How does dieting affect my teeth?

Jonathan B. Levine, DMD
It’s no wonder dieters aren’t usually smiling. First of all, depriving a body of adequate amounts of food is never a recipe for happiness. But, what’s even more disturbing is that crash dieting and yo-yo dieting can do a number on teeth because they make the body more vulnerable to vitamin deficiencies, especially D, B-12 and calcium, not to mention certain minerals and proteins that are missing from most diets. Diet pills can also prove detrimental to a smile by drying up the mouth and decreasing the amount of saliva flow. The chemicals in these drugs increase acid levels in the mouth, which leads to tooth decay. This is why so many chronic dieters, and nearly all sufferers of eating disorders, have such lousy teeth.
Smile!: The Ultimate Guide to Achieving Smile Beauty

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Smile!: The Ultimate Guide to Achieving Smile Beauty

Renowned dentist and creator of the GoSMILE product line Dr. Levine offers this complete guide to getting a whiter, brighter smile. 15 photos & illustrations.
For healthy living and for healthy teeth and gums, think before you eat and drink. It’s not only what you eat but when you eat that can affect your dental health. Eat a balanced diet and limit between-meal snacks.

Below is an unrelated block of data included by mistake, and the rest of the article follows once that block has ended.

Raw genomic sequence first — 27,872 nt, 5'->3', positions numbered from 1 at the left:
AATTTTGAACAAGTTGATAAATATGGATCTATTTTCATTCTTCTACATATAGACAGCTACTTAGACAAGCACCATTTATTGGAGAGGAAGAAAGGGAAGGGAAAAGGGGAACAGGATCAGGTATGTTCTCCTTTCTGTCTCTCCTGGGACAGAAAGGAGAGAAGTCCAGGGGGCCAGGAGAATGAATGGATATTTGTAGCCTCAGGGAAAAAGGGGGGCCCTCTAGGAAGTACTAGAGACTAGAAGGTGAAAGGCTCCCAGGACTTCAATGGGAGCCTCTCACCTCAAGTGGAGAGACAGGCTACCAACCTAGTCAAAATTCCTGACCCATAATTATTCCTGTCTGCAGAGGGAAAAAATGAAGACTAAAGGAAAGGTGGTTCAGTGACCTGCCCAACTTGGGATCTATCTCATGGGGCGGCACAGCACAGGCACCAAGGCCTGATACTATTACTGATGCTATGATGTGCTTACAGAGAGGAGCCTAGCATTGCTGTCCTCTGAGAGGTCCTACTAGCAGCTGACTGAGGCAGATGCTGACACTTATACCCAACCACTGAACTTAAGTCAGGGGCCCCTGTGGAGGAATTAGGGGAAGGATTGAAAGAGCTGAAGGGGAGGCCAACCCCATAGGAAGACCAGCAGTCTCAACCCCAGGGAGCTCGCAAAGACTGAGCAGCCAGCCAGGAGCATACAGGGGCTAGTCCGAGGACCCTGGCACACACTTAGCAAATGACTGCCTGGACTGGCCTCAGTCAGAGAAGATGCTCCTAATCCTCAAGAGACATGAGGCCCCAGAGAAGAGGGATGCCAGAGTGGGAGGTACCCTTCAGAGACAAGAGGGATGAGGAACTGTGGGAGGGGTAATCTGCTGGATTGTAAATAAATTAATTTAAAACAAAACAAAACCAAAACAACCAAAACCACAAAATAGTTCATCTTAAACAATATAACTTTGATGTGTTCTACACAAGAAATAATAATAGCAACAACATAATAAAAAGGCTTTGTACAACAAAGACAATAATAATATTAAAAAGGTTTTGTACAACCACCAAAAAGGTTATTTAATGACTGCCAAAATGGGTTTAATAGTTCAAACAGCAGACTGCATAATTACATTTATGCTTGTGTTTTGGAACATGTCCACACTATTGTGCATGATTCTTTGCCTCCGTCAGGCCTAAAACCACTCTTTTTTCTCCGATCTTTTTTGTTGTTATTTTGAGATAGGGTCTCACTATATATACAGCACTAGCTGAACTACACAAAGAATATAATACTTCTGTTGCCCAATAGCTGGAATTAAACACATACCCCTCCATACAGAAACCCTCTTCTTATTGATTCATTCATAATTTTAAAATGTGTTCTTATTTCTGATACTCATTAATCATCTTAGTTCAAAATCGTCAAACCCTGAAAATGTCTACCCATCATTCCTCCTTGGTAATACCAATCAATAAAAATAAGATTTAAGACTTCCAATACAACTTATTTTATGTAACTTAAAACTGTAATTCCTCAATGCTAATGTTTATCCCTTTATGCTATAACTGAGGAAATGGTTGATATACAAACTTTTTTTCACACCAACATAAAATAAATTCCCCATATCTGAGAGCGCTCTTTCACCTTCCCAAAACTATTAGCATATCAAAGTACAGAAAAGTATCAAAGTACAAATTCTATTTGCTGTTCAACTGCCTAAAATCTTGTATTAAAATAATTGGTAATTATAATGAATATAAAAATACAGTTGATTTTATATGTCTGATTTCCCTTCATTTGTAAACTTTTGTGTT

If your diet lacks certain nutrients, it may be more difficult for tissues in your mouth to resist infection. This may contribute to gum disease. 

If you consume too many sugar-filled sodas, sweetened fruit drinks or non-nutritious snacks, you could be at risk for tooth decay. 

If you are on a special diet, keep your physician's advice in mind when choosing foods. Some dieters experience a decreased saliva flow, which can cause bad breath.

The foods you choose and how often you eat them can affect your general health and the health of your teeth and gums, too. 
Chronic dieting may cause vitamin deficiencies, especially deficiencies in vitamin B12 and calcium. Both are needed to keep your teeth and jaw strong and prevent gum disease. If you're always on a diet, especially one that's low in carbohydrates and high in protein, you may have higher levels of acid in your saliva, which can cause bad breath (halitosis) and may increase the risk of tooth decay.

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Important: This content reflects information from various individuals and organizations and may offer alternative or opposing points of view. It should not be used for medical advice, diagnosis or treatment. As always, you should consult with your healthcare provider about your specific health needs.